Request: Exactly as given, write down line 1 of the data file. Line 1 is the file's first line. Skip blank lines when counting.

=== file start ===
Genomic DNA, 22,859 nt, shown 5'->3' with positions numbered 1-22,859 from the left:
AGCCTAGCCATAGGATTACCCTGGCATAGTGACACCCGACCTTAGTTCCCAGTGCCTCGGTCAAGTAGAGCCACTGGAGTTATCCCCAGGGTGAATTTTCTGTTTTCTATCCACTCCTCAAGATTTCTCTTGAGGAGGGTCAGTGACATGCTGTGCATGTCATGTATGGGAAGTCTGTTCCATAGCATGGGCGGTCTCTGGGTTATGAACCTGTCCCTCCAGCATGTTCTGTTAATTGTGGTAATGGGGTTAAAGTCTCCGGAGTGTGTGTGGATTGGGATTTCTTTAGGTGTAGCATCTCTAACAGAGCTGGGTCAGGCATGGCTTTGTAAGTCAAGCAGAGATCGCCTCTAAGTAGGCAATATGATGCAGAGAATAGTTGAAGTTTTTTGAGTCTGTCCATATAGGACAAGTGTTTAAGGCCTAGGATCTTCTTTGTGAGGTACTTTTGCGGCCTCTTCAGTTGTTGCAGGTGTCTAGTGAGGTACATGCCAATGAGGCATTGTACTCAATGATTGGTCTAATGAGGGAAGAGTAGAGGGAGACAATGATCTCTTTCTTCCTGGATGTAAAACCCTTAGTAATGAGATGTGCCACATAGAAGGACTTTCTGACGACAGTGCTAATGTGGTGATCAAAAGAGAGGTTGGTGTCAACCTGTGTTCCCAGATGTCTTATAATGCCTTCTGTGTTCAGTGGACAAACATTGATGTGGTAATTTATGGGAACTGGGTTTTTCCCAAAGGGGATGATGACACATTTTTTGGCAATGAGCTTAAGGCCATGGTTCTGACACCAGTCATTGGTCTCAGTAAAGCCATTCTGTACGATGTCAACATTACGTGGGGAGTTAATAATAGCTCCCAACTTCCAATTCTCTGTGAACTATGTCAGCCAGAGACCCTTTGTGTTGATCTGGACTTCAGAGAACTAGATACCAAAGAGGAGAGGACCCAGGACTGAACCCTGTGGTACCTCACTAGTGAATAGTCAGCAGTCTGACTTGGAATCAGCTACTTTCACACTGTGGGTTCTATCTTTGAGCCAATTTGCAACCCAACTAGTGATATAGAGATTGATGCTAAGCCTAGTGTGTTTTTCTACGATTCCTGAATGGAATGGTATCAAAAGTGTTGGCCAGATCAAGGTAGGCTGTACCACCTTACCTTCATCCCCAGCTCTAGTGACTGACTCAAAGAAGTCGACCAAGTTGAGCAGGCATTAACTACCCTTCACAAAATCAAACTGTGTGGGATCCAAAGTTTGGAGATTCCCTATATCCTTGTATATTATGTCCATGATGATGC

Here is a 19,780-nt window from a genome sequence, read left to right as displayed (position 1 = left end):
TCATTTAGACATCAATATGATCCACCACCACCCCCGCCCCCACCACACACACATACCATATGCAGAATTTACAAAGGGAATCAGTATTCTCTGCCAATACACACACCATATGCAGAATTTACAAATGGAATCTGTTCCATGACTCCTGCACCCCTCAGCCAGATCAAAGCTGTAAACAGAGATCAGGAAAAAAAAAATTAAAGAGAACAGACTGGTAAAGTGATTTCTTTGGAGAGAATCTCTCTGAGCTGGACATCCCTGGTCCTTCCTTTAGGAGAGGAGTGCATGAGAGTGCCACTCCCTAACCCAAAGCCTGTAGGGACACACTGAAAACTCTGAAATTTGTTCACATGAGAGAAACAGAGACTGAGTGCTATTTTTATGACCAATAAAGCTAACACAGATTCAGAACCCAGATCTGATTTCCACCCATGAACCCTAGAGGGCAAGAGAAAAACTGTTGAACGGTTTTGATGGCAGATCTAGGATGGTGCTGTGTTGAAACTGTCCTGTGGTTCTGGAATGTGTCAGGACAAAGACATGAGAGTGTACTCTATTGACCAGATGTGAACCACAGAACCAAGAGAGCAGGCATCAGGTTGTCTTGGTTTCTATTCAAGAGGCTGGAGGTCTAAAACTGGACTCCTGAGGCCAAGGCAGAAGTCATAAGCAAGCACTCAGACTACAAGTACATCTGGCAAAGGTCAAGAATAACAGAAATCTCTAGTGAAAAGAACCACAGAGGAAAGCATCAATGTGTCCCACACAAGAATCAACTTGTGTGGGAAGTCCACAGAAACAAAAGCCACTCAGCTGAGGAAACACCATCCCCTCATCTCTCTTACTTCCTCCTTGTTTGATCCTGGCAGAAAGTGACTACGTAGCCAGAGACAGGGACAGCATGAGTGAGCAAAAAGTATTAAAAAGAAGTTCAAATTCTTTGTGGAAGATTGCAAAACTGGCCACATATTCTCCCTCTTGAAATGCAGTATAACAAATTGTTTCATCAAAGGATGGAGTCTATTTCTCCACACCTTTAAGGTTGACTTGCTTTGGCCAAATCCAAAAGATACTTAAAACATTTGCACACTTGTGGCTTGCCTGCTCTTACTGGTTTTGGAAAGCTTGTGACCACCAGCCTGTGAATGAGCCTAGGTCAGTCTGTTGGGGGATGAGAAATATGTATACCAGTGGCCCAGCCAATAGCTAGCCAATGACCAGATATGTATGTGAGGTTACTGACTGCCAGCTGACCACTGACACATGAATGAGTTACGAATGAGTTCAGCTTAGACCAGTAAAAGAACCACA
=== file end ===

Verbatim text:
Genomic DNA, 22,859 nt, shown 5'->3' with positions numbered 1-22,859 from the left: